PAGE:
SAV­ING HOL­I­DAY GUESTS FROM A RUFF VISIT

Weekend Post (South Africa) - - Neighbourhood -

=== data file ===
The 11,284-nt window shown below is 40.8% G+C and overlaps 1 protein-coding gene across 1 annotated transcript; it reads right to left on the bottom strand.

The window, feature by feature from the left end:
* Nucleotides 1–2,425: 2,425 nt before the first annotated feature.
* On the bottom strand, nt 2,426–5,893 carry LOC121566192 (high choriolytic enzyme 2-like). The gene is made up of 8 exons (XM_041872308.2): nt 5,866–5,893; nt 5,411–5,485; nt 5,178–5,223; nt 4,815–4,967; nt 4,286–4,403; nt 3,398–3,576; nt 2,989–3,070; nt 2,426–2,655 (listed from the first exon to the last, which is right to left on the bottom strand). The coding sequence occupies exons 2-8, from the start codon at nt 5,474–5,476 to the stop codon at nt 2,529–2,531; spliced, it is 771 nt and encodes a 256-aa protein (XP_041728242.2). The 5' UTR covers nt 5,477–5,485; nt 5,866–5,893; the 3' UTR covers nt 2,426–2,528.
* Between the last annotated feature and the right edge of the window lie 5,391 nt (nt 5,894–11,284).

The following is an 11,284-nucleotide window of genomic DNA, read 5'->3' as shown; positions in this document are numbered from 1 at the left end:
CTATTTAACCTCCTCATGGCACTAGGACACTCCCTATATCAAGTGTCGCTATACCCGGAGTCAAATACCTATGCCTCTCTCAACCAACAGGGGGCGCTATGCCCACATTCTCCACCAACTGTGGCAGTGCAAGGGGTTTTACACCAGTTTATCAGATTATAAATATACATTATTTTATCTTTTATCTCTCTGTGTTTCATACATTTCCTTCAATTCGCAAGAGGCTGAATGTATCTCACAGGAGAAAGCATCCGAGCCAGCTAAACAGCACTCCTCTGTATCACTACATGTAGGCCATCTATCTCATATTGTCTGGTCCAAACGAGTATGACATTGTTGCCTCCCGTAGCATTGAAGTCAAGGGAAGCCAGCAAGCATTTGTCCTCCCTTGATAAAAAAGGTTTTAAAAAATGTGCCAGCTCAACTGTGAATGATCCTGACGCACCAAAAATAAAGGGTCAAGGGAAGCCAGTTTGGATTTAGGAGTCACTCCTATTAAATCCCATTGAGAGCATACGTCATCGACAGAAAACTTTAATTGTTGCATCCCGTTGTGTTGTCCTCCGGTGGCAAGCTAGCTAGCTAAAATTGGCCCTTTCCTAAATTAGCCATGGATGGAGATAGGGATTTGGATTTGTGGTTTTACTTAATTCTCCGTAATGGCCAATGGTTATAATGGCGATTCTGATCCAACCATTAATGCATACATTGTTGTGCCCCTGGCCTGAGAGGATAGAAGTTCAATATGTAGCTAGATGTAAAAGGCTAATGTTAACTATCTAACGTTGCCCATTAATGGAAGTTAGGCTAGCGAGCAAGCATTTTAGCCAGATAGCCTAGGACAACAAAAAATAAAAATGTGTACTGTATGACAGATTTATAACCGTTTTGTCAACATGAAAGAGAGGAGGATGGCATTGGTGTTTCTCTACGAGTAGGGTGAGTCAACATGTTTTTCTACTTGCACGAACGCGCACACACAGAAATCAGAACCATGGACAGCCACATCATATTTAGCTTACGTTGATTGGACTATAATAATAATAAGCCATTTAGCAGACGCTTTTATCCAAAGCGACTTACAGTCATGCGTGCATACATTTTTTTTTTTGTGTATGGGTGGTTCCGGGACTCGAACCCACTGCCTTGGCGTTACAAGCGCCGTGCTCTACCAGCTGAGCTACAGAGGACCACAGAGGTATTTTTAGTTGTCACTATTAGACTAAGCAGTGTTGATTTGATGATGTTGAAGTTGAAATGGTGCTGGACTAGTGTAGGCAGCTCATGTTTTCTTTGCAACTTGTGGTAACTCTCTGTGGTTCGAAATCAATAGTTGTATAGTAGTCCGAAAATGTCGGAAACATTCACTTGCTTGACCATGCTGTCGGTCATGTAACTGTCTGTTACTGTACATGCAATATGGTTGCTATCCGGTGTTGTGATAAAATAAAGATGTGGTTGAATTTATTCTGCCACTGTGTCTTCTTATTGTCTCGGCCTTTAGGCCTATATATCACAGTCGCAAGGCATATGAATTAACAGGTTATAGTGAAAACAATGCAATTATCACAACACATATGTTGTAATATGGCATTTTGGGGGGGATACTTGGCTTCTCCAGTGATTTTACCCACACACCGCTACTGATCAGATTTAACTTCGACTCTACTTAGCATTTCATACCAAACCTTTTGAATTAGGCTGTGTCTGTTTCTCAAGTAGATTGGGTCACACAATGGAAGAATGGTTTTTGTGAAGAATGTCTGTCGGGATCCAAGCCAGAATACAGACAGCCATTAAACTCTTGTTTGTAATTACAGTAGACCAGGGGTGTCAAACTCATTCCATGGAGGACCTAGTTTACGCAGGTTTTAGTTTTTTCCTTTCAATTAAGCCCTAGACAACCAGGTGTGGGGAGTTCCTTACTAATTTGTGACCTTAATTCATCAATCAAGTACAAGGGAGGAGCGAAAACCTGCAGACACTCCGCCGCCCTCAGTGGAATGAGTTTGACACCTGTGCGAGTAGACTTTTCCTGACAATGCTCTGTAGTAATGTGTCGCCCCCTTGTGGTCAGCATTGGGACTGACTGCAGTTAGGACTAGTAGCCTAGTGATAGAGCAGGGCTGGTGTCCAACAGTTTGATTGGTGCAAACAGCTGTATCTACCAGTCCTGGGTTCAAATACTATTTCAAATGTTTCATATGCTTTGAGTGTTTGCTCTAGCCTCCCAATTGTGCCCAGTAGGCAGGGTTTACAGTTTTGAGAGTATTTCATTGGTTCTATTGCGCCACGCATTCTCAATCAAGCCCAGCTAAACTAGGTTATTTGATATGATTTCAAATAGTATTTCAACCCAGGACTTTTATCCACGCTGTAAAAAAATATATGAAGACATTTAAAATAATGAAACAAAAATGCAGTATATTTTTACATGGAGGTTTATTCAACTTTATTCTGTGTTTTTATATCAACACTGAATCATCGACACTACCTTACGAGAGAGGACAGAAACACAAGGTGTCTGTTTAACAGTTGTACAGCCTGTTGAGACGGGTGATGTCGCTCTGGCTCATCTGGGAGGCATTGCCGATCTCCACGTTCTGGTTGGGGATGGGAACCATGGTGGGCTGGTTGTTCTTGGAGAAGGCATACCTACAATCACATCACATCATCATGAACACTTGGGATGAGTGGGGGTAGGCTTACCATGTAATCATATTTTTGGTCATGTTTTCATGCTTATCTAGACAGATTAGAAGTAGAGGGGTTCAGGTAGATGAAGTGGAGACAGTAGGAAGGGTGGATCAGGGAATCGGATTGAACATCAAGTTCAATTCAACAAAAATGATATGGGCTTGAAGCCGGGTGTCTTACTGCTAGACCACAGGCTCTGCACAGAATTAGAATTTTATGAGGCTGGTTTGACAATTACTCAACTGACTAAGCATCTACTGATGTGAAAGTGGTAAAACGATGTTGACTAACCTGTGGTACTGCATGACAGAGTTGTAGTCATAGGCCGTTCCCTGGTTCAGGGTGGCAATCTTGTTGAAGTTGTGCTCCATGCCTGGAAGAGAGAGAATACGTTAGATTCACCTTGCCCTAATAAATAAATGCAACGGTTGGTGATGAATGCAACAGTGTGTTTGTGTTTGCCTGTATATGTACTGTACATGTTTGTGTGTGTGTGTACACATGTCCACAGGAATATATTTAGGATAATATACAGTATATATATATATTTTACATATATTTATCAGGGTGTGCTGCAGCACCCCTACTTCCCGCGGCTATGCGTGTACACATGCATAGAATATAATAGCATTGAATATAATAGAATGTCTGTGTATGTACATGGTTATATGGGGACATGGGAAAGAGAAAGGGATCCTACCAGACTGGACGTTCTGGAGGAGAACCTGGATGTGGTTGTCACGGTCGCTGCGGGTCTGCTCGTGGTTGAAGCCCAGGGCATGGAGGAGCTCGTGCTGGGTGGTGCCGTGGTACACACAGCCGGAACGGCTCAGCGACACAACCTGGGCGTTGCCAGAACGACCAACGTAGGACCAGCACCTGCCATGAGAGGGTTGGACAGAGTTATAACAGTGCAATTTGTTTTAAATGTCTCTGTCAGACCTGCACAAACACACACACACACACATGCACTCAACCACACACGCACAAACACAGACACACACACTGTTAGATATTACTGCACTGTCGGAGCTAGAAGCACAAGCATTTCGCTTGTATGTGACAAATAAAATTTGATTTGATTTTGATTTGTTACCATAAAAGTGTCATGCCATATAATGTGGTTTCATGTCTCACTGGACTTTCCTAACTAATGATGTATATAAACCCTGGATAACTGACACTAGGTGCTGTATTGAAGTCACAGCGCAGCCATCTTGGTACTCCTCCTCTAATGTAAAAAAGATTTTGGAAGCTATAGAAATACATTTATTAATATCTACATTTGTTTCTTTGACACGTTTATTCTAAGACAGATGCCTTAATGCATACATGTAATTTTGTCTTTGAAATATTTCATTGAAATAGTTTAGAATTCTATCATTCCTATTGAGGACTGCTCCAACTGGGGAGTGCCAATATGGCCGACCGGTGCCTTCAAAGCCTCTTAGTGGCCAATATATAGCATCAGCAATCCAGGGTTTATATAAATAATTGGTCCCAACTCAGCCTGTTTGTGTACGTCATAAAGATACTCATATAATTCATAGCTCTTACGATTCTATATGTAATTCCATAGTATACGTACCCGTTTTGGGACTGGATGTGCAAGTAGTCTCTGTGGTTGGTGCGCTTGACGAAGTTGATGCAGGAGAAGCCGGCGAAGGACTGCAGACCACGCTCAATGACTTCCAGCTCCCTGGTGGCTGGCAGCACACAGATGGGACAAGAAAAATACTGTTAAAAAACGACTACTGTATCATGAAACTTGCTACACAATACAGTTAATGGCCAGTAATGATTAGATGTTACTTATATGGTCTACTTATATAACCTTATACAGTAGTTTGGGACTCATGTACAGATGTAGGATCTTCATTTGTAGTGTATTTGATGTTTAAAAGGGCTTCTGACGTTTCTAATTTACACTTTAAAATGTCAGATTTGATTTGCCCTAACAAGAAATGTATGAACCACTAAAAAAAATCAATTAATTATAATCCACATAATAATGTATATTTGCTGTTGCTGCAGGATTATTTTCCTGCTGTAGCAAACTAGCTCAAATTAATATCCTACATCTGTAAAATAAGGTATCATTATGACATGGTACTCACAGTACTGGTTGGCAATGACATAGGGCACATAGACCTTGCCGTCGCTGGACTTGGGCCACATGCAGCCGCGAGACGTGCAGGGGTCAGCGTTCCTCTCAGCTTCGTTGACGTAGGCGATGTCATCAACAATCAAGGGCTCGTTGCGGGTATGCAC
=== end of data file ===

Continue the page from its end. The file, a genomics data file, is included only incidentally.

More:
Pre­par­ing your Home for Pet- Pho­bic Vis­i­tors Your mother-in-law glares at you from the op­po­site end of the ta­ble, her white Christ­mas dress now mud­died with paw-print polka dots left by an overly ex­cited greet­ing from her four­legged grand­child. You glance over at your deathly al­ler­gic fa­ther-in-law be­side her who ap­pears to be do­ing a Rudolph im­per­son­ation as the cat curls its tail un­der his nose and digs its claws into his lap. These are the daunt­ing re­al­i­ties that await many pet owners this fes­tive sea­son… “Es­pe­cially for those with pets, hav­ing guests over dur­ing the hol­i­day sea­son is not al­ways as sim­ple as just ex­tend­ing an in­vi­ta­tion. If you are plan­ning on en­ter­tain­ing guests who are not par­tic­u­larly crazy about your pets, there are a few things you can do to your home to make sure that ev­ery­thing runs smoothly. For ex­am­ple, you could in­stall a pet gate to keep your dogs away from where you plan on en­ter­tain­ing your guests. Just be sure to fas­ten these cor­rectly so that it doesn't col­lapse when Fluffy takes an ex­cited jump at it and half of the wall comes crum­bling down along with it,” says Re­gional Di­rec­tor andCEO of RE/MAX of South­ernAfrica, Adrian Goslett. Be­low are a few more sug­ges­tions pre­pared by RE/ MAX of South­ern Africa for home­own­ers with furry in­hab­i­tants: 1) Sticky-roll the fur­ni­ture You might be used to be­ing cov­ered in pet hair, but your guests aren't. Be­fore your guests ar­rive, wipe down your fur­ni­ture with a dou­blesided ad­he­sive roller and be sure to keep your pets out of the room there­after. Car­pets and loose mats should also be thor­oughly vac­u­umed and even washed if pos­si­ble, as any­thing fab­ric-based tends to ab­sorb the scent of your pets more so than other ma­te­ri­als. In terms of safe­guard­ing the in­vest­ment value of your home, it's ad­vis­able to keep your pets out of car­peted rooms in or­der to avoid the ex­pense of hav­ing to re­place these when it comes time to sell. 2) Min­imise the over-ex­cited greet­ing To try and min­imise the ex­cite­ment of when your dogs hear the door­bell, spend the morn­ing with them out at the beach or a nearby park. That way they will have re­leased some of their en­ergy by the time your guests ar­rive. You might also want to ask you guests not to ring the door­bell or knock on the door when they ar­rive, but rather to send you a text so that you can sneak them in with­out get­ting your pet all worked up by the sound of their ar­rival. 3) Keep them oc­cu­pied Though not im­pos­si­ble, it's much trick­ier to bark with a full mouth so it's a good idea to pur­chase new chew toys to keep your pet pre­oc­cu­pied when your guests en­ter the home. Also be sure to feed your pet be­fore you sit down to eat so that they don't beg around the ta­ble. Pet food can have a re­ally strong smell, so you might want to feed them out­side or away from which­ever room in which you're en­ter­tain­ing. What­ever you do to try and be more ac­com­mo­dat­ing to pet-pho­bic vis­i­tors, just re­mem­ber that the hap­pi­ness and well-be­ing of your pet should never be com­pro­mised in the process. “If you have friends or fam­ily who re­ally can­not stand be­ing around pets, then it would be bet­ter for ev­ery­one in­volved if you in­vite them out for a meal in­stead of invit­ing them over to your home. Re­spon­si­ble pet owners will put their pets' hap­pi­ness above their de­sire to en­ter­tain. If your home is un­able to ac­com­mo­date both your pets and your vis­i­tors com­fort­ably, then per­haps it's time to con­sider re­lo­cat­ing to a home that is bet­ter suited to your needs,” Goslett con­cludes.

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